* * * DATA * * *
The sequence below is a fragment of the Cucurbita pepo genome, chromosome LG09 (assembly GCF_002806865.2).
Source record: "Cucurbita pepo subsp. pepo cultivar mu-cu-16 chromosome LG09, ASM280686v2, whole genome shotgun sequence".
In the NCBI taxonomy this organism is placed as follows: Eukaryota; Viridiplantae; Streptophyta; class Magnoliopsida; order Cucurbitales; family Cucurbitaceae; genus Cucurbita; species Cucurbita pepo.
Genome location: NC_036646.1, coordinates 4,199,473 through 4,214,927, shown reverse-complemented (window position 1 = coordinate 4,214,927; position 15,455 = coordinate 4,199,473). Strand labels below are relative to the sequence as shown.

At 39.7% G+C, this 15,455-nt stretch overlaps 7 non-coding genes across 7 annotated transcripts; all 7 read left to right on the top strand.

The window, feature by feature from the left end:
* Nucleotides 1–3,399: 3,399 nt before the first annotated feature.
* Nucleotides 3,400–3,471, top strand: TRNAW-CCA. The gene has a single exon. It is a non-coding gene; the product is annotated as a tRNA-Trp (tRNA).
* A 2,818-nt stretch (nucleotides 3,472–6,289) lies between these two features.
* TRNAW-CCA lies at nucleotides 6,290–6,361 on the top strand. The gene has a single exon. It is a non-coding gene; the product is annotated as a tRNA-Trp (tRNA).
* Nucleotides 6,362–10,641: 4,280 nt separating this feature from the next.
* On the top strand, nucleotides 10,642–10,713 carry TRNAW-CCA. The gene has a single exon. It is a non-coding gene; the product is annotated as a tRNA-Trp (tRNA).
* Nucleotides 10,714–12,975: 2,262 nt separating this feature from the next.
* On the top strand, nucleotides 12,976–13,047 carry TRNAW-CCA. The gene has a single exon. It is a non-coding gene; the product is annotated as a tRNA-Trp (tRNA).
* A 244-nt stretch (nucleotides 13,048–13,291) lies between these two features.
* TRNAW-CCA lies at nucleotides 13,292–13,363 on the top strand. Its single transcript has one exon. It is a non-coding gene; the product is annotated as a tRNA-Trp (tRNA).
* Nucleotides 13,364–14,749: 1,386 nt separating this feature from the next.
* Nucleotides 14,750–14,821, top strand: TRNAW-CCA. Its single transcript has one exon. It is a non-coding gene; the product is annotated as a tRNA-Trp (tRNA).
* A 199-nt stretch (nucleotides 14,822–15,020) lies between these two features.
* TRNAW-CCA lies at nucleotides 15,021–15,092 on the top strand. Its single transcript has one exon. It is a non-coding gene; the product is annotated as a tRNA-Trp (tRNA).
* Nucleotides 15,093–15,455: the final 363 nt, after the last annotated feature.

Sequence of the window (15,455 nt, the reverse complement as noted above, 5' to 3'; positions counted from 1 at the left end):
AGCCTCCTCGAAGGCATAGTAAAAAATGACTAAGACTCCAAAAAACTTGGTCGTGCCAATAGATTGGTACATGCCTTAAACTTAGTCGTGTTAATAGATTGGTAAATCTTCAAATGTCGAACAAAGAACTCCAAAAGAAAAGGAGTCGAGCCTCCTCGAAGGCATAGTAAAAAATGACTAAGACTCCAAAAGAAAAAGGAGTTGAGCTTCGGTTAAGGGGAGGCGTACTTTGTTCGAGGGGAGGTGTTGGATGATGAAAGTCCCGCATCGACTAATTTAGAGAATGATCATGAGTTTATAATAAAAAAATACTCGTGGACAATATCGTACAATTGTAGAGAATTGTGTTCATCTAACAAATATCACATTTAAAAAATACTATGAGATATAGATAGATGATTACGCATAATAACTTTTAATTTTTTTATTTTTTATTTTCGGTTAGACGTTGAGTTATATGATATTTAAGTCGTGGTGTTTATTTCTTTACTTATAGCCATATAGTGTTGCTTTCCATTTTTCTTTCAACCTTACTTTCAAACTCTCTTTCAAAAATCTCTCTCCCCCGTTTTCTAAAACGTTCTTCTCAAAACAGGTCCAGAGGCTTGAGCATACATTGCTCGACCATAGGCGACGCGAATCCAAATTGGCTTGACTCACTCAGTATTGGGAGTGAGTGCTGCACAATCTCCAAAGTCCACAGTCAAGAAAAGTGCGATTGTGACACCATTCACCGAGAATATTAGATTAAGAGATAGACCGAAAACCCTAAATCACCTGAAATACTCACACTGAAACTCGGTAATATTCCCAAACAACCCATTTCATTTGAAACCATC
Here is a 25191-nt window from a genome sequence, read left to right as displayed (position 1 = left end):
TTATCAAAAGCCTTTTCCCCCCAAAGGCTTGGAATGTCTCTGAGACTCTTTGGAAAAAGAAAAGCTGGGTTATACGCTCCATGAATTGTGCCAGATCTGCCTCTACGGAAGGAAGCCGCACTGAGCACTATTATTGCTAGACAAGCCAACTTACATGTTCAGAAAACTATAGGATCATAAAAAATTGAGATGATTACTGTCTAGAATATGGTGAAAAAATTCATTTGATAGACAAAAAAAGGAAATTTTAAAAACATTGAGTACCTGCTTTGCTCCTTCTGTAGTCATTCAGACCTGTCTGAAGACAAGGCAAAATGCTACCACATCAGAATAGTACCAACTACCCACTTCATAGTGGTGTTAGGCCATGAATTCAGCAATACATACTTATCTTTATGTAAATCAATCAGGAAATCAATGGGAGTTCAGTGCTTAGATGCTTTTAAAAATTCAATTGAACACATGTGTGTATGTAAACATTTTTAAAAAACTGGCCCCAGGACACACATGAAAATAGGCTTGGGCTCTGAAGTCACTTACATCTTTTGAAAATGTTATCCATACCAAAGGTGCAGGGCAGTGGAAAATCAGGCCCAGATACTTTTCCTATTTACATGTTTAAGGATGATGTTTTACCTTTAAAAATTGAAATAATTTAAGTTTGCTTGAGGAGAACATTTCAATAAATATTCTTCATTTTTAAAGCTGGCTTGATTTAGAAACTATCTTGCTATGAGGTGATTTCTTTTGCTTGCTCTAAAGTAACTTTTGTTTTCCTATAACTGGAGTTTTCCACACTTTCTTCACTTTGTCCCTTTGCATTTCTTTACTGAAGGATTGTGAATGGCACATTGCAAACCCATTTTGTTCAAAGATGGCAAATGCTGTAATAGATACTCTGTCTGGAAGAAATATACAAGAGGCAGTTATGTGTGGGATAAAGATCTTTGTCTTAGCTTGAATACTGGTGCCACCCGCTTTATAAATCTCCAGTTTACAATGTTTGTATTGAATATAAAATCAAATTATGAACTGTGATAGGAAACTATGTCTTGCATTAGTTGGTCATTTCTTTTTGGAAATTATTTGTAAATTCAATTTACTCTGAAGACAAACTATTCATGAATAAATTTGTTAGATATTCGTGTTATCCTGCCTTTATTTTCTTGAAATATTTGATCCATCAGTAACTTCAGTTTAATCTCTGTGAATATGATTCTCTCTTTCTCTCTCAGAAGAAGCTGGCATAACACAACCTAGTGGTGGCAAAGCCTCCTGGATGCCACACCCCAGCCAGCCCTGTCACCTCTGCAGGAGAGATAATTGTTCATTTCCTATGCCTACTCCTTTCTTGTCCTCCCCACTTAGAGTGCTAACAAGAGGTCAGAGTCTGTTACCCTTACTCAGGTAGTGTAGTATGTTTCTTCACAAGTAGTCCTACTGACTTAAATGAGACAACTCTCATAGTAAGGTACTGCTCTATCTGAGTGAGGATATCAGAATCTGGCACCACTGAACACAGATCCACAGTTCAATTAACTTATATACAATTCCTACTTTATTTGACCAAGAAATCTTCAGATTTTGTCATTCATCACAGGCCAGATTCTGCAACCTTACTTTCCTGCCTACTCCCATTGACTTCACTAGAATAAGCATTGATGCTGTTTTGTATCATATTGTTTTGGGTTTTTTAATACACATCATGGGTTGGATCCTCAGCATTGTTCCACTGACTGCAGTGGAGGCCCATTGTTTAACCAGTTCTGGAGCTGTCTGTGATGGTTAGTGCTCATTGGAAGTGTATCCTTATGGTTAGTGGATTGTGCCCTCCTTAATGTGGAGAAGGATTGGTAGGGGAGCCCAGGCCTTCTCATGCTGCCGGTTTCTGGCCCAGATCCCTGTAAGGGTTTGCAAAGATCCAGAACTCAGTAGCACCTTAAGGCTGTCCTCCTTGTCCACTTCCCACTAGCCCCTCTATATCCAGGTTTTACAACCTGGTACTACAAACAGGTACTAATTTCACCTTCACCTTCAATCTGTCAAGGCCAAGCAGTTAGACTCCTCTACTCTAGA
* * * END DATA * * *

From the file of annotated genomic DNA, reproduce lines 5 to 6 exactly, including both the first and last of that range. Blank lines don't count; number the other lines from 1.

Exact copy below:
At 39.7% G+C, this 15,455-nt stretch overlaps 7 non-coding genes across 7 annotated transcripts; all 7 read left to right on the top strand.

The window, feature by feature from the left end: